“In 2040, the Chinese economy will reach $123 trillion, or nearly three times the economic output of the entire globe in 2000. China’s per capita income will hit $85,000, more than double the forecast for the European Union, and also much higher than that of India and Japan. In other words, the average Chinese megacity dweller will be living twice as well as the average Frenchman when China goes from a poor country in 2000 to a superrich country in 2040. Although it will not have overtaken the United States in per capita wealth, according to my forecasts, China’s share of global GDP — 40 percent — will dwarf that of the United States (14 percent) and the European Union (5 percent) 30 years from now. This is what economic hegemony will look like.
Most accounts of China’s economic ascent offer little but vague or threatening generalities, and they usually grossly underestimate the extent of the rise — and how fast it’s coming. (For instance, a recent study by the Carnegie Endowment for International Peace predicts that by 2050, China’s economy will be just 20 percent larger than that of the United States.) Such accounts fail to fully credit the forces at work behind China’s recent success or understand how those trends will shape the future. Even China’s own economic data in some ways actually underestimate economic outputs.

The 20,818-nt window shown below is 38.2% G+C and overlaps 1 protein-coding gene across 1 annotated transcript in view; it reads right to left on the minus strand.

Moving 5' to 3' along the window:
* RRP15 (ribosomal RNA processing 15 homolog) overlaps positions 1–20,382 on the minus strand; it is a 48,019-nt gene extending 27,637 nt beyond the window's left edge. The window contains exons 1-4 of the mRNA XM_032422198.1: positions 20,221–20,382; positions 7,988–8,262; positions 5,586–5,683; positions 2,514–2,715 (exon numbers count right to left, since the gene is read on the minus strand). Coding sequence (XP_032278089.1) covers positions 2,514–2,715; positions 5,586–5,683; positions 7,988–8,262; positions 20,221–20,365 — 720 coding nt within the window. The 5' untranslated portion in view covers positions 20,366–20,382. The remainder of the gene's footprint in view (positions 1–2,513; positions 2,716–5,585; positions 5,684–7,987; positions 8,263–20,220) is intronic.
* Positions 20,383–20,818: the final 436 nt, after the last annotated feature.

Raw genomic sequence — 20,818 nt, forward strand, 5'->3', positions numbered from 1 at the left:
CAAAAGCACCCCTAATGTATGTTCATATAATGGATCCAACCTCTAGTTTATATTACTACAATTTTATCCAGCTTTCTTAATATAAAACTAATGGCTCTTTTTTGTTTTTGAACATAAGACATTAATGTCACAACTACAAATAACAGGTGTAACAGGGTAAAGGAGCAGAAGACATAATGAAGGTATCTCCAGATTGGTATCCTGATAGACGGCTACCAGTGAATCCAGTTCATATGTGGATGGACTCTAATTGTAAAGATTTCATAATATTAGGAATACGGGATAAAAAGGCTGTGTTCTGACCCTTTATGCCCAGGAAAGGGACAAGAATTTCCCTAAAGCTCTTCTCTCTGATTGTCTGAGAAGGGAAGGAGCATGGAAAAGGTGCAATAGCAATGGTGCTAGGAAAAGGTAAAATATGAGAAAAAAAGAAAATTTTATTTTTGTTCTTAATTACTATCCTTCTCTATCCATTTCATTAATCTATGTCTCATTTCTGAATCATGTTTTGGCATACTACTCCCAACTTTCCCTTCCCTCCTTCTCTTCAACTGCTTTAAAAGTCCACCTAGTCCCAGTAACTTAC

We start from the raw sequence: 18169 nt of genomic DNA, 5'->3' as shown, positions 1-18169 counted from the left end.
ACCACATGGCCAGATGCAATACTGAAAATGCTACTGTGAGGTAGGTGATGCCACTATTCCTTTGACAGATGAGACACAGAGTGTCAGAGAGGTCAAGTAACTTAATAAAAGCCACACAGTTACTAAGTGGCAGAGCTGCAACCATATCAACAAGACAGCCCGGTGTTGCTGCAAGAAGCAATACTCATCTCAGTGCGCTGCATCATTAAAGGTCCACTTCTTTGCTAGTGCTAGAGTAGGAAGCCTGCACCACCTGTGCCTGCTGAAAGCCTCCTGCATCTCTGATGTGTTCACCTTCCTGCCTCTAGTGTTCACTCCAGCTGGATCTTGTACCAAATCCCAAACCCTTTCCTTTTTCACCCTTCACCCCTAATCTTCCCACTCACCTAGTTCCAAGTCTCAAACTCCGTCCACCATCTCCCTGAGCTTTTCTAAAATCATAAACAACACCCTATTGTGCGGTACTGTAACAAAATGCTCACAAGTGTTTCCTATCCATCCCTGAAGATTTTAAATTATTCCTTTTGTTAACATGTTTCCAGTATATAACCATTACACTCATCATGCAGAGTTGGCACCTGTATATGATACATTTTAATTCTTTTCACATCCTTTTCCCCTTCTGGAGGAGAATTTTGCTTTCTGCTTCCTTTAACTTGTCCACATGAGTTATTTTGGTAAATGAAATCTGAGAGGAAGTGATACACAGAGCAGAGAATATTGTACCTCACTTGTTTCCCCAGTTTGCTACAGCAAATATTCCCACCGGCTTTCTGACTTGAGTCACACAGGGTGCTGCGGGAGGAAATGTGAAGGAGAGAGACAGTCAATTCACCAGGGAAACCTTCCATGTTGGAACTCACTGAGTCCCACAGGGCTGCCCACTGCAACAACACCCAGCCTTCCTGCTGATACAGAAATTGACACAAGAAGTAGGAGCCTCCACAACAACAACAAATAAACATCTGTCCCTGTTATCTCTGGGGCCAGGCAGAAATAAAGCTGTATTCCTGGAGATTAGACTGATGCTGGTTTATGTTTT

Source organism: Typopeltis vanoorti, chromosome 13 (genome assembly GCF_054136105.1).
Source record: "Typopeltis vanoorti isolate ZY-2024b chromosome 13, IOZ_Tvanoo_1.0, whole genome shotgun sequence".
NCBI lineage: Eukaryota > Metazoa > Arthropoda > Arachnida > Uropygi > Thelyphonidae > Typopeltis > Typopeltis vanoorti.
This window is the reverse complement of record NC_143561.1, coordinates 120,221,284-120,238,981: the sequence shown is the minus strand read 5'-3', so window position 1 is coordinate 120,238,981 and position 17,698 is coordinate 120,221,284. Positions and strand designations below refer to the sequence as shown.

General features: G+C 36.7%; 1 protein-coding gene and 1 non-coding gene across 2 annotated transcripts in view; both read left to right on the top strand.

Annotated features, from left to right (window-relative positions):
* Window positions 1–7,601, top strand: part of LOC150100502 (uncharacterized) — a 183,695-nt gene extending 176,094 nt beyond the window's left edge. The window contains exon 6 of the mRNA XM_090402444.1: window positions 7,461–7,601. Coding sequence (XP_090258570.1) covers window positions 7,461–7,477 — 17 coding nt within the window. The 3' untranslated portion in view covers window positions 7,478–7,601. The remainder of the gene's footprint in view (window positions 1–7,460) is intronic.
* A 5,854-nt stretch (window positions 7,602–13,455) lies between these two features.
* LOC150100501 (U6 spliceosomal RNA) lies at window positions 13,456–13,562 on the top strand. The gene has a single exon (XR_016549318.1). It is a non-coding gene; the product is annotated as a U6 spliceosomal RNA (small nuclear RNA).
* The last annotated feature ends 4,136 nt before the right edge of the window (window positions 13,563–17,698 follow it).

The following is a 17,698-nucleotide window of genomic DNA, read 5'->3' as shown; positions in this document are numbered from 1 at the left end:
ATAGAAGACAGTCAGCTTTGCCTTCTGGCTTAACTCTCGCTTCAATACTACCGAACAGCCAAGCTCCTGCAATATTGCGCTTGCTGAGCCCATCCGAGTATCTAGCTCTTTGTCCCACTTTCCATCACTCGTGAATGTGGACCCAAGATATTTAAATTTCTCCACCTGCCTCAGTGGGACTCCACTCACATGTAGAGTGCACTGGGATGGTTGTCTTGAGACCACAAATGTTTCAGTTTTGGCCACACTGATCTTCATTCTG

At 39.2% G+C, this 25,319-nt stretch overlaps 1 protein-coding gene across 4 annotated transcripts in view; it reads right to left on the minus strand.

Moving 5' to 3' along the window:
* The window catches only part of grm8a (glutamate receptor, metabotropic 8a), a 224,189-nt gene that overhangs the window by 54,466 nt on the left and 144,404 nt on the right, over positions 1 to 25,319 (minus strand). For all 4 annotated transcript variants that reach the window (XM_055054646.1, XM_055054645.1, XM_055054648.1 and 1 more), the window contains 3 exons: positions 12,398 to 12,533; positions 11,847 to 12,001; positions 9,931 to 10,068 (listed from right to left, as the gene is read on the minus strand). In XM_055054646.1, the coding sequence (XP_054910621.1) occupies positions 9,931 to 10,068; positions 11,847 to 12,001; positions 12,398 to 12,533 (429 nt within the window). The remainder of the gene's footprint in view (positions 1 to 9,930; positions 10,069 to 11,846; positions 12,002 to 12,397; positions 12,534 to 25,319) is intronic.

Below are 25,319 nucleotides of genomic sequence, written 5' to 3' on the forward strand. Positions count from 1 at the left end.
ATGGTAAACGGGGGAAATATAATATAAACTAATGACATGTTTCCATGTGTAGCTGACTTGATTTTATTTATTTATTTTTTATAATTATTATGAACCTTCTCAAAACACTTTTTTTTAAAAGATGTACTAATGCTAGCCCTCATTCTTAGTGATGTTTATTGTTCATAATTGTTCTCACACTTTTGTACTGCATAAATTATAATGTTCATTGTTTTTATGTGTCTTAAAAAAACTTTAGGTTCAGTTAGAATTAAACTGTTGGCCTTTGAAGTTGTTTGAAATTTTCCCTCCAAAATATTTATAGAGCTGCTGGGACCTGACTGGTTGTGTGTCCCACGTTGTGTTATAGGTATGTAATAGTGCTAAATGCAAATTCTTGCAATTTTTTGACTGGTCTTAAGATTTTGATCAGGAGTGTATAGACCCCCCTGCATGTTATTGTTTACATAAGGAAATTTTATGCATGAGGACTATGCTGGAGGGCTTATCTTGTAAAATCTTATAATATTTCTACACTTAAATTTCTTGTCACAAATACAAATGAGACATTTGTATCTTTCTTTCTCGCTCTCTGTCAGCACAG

It’s the same story with the relative decline of a Europe plagued by falling fertility as its era of global economic clout finally ends. Here, too, the trajectory will be more sudden and stark than most reporting suggests. Europe’s low birthrate and its muted consumerism mean its contribution to global GDP will tumble to a quarter of its current share within 30 years. At that point, the economy of the 15 earliest EU countries combined will be an eighth the size of China’s.
What, precisely, does China have going so right for it?”
Read on Foreign Policy the Full Article of Robert Fogel, director of the Center for Population Economics at the University of Chicago Booth School of Business and winner of the 1993 Nobel Memorial Prize in Economics.
In the meantime, what exactly US and Europe are doing?